I have two versions of a text file, with many changes (including whitespace, linebreak differences, etc.). All of the diff tools I have tried (diff, diff --minimal, wdiff, kdiff3, meld) fail spectacularly to even come close to properly aligning the two versions (it seems that they start lining things up from the beginning of the file, and once they are "out of sync", they never get back on track). Actually, the best diff tool I've found for this pair of files is the diff displayed inside gitk, but I don't know how to call it externally (and it is anyway only passable).

Is there any diff tool which will find a minimal set of changes between two files? (e.g. by using dynamic programming)

I am most interested in tools available on linux.

  • Be aware that the difftool and algorithm chosen are orthogonal, though some tools may have algorithms not natively present in git. Have you tried git diff --diff-algorithm=histogram? – MooseBoys Sep 23 '19 at 16:44

If we speak about Windows GUI differs, I have to say:

  • Most of modern diff-tools (which I saw and tried) have in settings (configurable) ignore "EOL|Whitespace changes"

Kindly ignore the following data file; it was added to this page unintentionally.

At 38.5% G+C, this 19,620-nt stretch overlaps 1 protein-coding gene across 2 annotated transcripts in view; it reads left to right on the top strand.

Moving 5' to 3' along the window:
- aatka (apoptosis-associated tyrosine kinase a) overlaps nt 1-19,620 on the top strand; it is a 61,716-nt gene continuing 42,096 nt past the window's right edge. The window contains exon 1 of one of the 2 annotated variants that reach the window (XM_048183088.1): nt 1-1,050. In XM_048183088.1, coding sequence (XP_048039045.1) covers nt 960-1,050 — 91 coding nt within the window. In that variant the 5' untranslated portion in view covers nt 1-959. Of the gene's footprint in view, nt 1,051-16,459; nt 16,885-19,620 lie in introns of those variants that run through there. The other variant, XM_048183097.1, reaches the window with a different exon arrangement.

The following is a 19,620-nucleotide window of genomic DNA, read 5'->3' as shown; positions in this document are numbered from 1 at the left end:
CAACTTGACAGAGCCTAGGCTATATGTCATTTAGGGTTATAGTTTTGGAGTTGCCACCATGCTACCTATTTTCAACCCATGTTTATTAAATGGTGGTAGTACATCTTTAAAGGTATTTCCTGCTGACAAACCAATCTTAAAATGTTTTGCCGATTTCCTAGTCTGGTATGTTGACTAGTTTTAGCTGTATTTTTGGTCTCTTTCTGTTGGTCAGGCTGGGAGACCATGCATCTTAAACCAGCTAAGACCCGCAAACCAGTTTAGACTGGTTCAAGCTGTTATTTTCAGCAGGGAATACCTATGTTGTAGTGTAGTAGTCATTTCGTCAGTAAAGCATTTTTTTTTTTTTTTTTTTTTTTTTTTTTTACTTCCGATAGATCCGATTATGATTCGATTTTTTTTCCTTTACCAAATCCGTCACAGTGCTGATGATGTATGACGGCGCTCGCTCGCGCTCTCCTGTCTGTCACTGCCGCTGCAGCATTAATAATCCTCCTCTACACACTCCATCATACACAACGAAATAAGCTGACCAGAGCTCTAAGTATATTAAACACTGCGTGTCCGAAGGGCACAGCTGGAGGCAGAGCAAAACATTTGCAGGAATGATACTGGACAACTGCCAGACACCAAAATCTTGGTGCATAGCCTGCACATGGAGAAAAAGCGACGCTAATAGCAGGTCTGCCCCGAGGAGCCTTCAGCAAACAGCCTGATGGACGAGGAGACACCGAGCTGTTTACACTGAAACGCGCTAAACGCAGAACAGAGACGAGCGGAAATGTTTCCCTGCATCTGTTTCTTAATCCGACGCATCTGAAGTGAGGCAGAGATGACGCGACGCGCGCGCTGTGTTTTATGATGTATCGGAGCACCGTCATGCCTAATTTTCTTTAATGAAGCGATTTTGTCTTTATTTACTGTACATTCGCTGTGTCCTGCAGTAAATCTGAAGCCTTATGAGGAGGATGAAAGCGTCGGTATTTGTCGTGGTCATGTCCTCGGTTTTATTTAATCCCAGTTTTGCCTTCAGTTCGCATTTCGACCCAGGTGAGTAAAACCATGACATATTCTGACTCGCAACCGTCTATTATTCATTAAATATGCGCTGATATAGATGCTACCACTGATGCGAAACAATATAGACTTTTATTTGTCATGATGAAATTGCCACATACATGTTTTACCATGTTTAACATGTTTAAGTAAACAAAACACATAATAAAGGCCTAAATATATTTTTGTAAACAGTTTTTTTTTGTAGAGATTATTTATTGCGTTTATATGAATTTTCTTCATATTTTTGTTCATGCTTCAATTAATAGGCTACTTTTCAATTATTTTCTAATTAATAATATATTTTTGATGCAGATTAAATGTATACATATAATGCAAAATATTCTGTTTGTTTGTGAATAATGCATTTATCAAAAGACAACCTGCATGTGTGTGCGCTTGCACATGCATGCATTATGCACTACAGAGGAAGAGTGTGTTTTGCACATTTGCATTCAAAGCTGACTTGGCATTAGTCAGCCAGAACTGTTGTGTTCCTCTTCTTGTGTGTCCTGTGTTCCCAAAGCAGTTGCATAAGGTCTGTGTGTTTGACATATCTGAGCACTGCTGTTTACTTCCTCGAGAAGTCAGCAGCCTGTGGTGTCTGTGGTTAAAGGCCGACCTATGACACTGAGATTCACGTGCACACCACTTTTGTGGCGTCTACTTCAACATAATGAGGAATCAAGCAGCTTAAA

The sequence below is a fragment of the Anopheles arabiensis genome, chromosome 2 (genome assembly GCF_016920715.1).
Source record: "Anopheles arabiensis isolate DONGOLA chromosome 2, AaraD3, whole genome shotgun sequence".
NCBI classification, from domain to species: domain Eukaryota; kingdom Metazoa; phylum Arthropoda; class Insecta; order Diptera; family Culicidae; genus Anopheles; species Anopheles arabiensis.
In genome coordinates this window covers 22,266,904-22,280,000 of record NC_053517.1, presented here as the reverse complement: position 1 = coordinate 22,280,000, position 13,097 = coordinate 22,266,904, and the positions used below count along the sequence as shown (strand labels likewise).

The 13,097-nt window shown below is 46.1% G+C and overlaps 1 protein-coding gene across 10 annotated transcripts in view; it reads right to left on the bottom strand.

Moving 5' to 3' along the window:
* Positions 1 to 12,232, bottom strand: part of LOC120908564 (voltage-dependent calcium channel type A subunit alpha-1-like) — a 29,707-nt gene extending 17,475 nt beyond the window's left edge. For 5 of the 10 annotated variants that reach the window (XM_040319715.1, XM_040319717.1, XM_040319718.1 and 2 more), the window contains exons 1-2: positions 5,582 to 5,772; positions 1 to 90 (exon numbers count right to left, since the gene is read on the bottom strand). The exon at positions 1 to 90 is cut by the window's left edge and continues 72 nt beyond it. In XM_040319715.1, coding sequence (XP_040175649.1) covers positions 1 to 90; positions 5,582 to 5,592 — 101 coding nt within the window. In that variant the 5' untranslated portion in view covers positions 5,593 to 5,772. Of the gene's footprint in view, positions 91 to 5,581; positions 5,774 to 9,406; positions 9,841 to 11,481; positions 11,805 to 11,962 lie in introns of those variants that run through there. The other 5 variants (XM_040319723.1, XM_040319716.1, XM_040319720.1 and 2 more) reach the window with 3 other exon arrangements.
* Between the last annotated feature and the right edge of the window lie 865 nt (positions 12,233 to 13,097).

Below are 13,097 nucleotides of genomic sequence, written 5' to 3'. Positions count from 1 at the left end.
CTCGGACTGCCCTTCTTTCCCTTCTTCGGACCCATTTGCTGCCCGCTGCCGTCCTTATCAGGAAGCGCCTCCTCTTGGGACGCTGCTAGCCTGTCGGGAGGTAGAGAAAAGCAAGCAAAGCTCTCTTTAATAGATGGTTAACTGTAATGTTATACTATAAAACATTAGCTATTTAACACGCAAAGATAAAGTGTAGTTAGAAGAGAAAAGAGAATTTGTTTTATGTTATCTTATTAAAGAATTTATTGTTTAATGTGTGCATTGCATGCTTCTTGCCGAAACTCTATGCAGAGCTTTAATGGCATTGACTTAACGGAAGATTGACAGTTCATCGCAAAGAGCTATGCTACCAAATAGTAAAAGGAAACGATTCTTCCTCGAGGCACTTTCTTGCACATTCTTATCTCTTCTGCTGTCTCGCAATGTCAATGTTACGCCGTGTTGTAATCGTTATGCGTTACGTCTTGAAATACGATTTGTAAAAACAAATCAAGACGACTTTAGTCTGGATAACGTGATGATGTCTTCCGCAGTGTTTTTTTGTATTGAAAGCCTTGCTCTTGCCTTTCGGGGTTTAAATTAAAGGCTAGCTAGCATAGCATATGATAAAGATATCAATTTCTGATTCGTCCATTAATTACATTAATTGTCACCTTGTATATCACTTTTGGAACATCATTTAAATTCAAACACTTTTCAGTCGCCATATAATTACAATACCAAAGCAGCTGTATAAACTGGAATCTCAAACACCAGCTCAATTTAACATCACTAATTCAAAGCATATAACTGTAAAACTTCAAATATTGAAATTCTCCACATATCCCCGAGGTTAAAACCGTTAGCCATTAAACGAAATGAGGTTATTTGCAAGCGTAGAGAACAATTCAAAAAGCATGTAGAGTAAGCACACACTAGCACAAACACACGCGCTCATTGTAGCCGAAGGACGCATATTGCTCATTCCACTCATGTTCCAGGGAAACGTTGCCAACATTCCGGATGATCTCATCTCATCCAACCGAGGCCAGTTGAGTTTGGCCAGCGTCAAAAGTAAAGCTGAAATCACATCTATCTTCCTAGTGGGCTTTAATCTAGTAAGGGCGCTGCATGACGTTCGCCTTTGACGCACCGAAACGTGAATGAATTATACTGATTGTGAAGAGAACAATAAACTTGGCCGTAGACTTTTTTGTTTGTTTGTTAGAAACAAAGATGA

• Most of modern diff-tools can show inline changes (for not-ignored content)

P4Merge can detect (and show in interface in clean form) inserted|deleted chunks, do not converting into mess the rest part of file

CompareIt! have even more wide set of ignorable changes and concept of different "comparison profiles", regexps processing (didn't try yet, can't comment), "moved blocks" detection (and it works)

| improve this answer | |

Notepad++ has a comparison tool that works quite well for me. It seems to do a really good job of identifying the matches and calling out the true differences. Notepad++ is free to download and a very useful software for a myriad of other reasons as well.


| improve this answer | |
  • Please add the plugin name, its website, if its open source then also add the repository name and link. No need to reply this comment. – Biswapriyo Sep 3 '19 at 16:35

Your Answer

By clicking “Post Your Answer”, you agree to our terms of service, privacy policy and cookie policy

Not the answer you're looking for? Browse other questions tagged or ask your own question.